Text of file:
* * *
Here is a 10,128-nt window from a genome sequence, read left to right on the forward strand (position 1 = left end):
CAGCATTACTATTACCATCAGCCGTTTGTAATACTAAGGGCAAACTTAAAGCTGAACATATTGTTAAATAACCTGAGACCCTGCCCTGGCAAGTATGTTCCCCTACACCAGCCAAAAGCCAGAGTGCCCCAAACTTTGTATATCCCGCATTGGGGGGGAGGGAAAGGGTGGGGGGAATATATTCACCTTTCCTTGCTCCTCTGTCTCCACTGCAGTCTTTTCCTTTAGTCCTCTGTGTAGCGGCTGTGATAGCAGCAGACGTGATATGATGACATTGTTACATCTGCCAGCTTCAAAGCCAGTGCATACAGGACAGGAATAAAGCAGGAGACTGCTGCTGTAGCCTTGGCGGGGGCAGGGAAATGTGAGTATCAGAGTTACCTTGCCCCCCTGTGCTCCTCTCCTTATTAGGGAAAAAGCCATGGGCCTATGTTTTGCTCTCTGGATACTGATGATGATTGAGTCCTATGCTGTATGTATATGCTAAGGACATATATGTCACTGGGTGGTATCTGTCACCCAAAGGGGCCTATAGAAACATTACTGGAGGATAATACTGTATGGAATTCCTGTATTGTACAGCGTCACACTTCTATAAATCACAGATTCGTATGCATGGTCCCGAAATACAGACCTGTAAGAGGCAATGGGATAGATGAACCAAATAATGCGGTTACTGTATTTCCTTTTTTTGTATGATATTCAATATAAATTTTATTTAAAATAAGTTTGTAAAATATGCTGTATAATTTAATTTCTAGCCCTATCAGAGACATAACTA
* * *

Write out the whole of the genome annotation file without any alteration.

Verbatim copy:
Here is a 10,128-nt window from a genome sequence, read left to right on the forward strand (position 1 = left end):
CAGCATTACTATTACCATCAGCCGTTTGTAATACTAAGGGCAAACTTAAAGCTGAACATATTGTTAAATAACCTGAGACCCTGCCCTGGCAAGTATGTTCCCCTACACCAGCCAAAAGCCAGAGTGCCCCAAACTTTGTATATCCCGCATTGGGGGGGAGGGAAAGGGTGGGGGGAATATATTCACCTTTCCTTGCTCCTCTGTCTCCACTGCAGTCTTTTCCTTTAGTCCTCTGTGTAGCGGCTGTGATAGCAGCAGACGTGATATGATGACATTGTTACATCTGCCAGCTTCAAAGCCAGTGCATACAGGACAGGAATAAAGCAGGAGACTGCTGCTGTAGCCTTGGCGGGGGCAGGGAAATGTGAGTATCAGAGTTACCTTGCCCCCCTGTGCTCCTCTCCTTATTAGGGAAAAAGCCATGGGCCTATGTTTTGCTCTCTGGATACTGATGATGATTGAGTCCTATGCTGTATGTATATGCTAAGGACATATATGTCACTGGGTGGTATCTGTCACCCAAAGGGGCCTATAGAAACATTACTGGAGGATAATACTGTATGGAATTCCTGTATTGTACAGCGTCACACTTCTATAAATCACAGATTCGTATGCATGGTCCCGAAATACAGACCTGTAAGAGGCAATGGGATAGATGAACCAAATAATGCGGTTACTGTATTTCCTTTTTTTGTATGATATTCAATATAAATTTTATTTAAAATAAGTTTGTAAAATATGCTGTATAATTTAATTTCTAGCCCTATCAGAGACATAACTA